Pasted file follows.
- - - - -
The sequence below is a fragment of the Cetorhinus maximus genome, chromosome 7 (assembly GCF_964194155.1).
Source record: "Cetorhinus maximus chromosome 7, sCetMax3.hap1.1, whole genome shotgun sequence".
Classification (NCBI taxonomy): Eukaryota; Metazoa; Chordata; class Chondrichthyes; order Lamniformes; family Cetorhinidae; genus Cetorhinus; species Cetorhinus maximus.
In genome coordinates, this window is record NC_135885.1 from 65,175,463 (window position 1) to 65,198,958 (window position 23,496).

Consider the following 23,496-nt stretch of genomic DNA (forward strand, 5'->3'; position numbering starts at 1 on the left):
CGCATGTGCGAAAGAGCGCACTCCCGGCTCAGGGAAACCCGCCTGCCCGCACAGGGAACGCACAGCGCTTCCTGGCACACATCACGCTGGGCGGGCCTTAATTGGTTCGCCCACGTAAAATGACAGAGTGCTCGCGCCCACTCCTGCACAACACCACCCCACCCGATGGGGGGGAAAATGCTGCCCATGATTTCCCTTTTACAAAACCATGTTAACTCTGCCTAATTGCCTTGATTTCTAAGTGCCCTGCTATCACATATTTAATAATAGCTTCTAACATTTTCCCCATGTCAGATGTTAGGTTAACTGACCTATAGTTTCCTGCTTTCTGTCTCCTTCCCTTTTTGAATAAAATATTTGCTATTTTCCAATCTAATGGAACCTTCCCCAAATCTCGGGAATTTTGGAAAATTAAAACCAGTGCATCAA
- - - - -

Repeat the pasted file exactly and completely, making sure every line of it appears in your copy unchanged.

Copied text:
The sequence below is a fragment of the Cetorhinus maximus genome, chromosome 7 (assembly GCF_964194155.1).
Source record: "Cetorhinus maximus chromosome 7, sCetMax3.hap1.1, whole genome shotgun sequence".
Classification (NCBI taxonomy): Eukaryota; Metazoa; Chordata; class Chondrichthyes; order Lamniformes; family Cetorhinidae; genus Cetorhinus; species Cetorhinus maximus.
In genome coordinates, this window is record NC_135885.1 from 65,175,463 (window position 1) to 65,198,958 (window position 23,496).

Consider the following 23,496-nt stretch of genomic DNA (forward strand, 5'->3'; position numbering starts at 1 on the left):
CGCATGTGCGAAAGAGCGCACTCCCGGCTCAGGGAAACCCGCCTGCCCGCACAGGGAACGCACAGCGCTTCCTGGCACACATCACGCTGGGCGGGCCTTAATTGGTTCGCCCACGTAAAATGACAGAGTGCTCGCGCCCACTCCTGCACAACACCACCCCACCCGATGGGGGGGAAAATGCTGCCCATGATTTCCCTTTTACAAAACCATGTTAACTCTGCCTAATTGCCTTGATTTCTAAGTGCCCTGCTATCACATATTTAATAATAGCTTCTAACATTTTCCCCATGTCAGATGTTAGGTTAACTGACCTATAGTTTCCTGCTTTCTGTCTCCTTCCCTTTTTGAATAAAATATTTGCTATTTTCCAATCTAATGGAACCTTCCCCAAATCTCGGGAATTTTGGAAAATTAAAACCAGTGCATCAA